The Declaration of Independence

by Thomas Jefferson
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Who was the audience for the Declaration of Independence?  

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One audience for the Declaration of Independence was the American colonists. In the document, Jefferson lays out the argument for forming a new nation. He lists the goals of the new government—this will be a government that will safeguard the people's natural rights of life, liberty, and the pursuit of...

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One audience for the Declaration of Independence was the American colonists. In the document, Jefferson lays out the argument for forming a new nation. He lists the goals of the new government—this will be a government that will safeguard the people's natural rights of life, liberty, and the pursuit of happiness. If the new government does not provide these, Jefferson implies that the people have a right to further revolutions in order to establish a responsive government. Jefferson then goes on to list the abuses of Parliament against the natural rights of the colonists.

Another audience for the Declaration of Independence was the British government, namely Parliament. A major part of the document lists the criticisms and abuses against American rights. Jefferson placed this portion in the Declaration of Independence in order to demonstrate that the colonists had legitimate grievances against the government and that they did not undertake revolution lightly. Jefferson clearly states the goals for the revolution—a government to ensure life, liberty, and property. To him and other Patriots, Parliament did not safeguard these freedoms, so the colonists thus had a right to rebel.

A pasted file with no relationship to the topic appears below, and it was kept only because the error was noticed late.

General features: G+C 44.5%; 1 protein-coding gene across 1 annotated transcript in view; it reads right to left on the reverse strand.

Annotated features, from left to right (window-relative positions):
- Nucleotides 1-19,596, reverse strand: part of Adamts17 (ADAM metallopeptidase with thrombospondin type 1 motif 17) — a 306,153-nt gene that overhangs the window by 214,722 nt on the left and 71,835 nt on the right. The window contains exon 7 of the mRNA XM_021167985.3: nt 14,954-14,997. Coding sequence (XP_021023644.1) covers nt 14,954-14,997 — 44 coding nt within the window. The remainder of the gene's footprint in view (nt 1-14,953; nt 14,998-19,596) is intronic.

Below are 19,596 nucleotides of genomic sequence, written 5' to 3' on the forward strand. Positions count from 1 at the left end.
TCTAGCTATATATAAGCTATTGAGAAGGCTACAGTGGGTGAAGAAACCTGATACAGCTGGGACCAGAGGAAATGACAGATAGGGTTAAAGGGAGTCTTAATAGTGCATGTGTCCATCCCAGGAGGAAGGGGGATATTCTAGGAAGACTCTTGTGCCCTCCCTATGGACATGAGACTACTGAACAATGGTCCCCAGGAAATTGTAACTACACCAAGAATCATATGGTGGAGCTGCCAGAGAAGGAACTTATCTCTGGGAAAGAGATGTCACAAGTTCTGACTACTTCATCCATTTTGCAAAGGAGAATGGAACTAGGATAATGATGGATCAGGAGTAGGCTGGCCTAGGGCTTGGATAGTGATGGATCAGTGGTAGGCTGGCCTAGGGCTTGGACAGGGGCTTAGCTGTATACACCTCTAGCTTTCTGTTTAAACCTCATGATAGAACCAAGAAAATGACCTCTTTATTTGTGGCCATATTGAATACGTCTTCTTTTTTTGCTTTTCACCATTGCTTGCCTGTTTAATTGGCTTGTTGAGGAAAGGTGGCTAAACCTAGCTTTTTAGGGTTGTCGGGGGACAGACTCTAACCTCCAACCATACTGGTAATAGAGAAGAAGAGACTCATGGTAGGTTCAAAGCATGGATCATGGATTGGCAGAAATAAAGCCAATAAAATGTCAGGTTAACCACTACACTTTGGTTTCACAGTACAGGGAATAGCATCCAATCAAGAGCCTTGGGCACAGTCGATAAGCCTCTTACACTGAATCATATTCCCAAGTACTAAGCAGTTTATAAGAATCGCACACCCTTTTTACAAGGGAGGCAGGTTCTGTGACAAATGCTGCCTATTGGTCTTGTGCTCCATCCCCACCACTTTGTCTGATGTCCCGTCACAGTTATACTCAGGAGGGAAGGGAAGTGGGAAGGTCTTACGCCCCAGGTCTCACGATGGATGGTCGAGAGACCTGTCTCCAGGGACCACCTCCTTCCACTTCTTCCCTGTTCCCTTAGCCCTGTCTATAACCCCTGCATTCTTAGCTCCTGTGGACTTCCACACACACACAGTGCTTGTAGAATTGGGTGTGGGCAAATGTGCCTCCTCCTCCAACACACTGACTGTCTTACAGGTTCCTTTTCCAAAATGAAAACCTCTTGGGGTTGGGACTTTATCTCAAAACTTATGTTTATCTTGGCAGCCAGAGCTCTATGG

Another audience that Jefferson did not intend was oppressed people all over the world. Many in the developing world, such as Ho Chi Minh, have used the Declaration of Independence as a template to state their goals clearly in order to create a new nation.

When Jefferson wrote his words, he was mainly speaking to white male colonists living in the American colonies. The American Revolution had already been happening for over a year when the Declaration of Independence was written. Jefferson clearly stated the goals of the Revolution in order to focus the Patriot cause. He also placed some of the responsibility for the current bloodshed on Parliament by stating their abuses. Jefferson's words continue to be used by oppressed people all over the world in their attempts to create responsive governments.

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The primary audience for the Declaration of Independence was the American colonists. This document was written to tell the nation that they were rebelling against the British, essentially imploring the people of the colony to come together and join the cause. The Declaration laid out the rights the nation valued and the reasons they would choose to separate from the British government.

It was also, in that sense, aimed at the British government at the same time. This document was designed to alert the British that they were no longer their colony and that Americans would actively oppose them in the new nation. Because of this, the war started, and the Declaration galvanized the Patriots in the nation to rebel as a unit. The immediate impact was that it angered the British and encouraged them to attack, but at the same time, it prepared the Americans for that eventuality. The colonists stopped paying their taxes and began organizing their able-bodied men to prepare for battle.